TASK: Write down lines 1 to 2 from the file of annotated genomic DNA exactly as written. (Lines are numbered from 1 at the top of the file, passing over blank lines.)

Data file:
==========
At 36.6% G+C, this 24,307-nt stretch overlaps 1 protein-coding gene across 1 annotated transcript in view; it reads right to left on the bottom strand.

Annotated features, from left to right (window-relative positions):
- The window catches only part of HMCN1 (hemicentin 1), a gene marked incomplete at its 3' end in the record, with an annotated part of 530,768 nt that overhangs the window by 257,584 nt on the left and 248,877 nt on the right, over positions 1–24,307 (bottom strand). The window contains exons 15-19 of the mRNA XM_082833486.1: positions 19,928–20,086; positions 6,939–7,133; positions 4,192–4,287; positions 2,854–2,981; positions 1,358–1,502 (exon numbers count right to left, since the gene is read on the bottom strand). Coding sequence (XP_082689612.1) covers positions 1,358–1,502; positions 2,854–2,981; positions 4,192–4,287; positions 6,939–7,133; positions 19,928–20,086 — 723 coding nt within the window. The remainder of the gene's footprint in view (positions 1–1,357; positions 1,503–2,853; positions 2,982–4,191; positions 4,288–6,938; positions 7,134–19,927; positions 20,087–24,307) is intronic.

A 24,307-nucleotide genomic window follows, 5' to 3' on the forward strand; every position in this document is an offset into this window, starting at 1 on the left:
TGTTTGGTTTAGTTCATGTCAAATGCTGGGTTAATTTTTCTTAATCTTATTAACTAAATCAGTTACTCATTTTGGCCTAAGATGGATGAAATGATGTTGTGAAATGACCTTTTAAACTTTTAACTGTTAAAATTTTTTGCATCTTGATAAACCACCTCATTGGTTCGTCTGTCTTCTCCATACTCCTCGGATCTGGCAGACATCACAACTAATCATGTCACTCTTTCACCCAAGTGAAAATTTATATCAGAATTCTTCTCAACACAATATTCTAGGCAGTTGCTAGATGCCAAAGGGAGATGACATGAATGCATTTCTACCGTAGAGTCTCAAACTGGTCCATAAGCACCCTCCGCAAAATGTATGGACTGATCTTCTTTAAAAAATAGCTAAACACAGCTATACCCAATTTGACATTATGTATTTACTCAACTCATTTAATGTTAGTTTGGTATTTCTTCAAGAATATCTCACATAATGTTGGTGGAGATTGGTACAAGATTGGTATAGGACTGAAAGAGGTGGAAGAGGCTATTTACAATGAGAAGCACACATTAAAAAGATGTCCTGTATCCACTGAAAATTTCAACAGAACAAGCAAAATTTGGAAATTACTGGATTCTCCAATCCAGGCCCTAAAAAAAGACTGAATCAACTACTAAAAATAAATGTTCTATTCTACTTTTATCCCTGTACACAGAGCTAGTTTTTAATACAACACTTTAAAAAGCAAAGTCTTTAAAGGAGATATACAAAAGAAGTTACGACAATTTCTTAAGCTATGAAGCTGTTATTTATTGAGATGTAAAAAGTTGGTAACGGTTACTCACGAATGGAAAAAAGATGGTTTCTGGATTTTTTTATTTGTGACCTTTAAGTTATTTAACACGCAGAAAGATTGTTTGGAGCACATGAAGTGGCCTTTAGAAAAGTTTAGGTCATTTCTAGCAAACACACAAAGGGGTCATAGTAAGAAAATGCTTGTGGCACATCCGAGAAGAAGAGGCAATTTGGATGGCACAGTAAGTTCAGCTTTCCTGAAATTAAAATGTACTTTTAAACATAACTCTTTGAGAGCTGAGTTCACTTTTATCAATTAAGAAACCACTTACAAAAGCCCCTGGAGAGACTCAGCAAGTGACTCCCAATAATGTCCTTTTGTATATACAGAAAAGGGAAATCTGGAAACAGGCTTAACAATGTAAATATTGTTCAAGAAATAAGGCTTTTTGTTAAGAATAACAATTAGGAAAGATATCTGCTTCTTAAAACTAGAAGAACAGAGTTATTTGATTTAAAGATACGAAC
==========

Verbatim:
At 36.6% G+C, this 24,307-nt stretch overlaps 1 protein-coding gene across 1 annotated transcript in view; it reads right to left on the bottom strand.

Annotated features, from left to right (window-relative positions):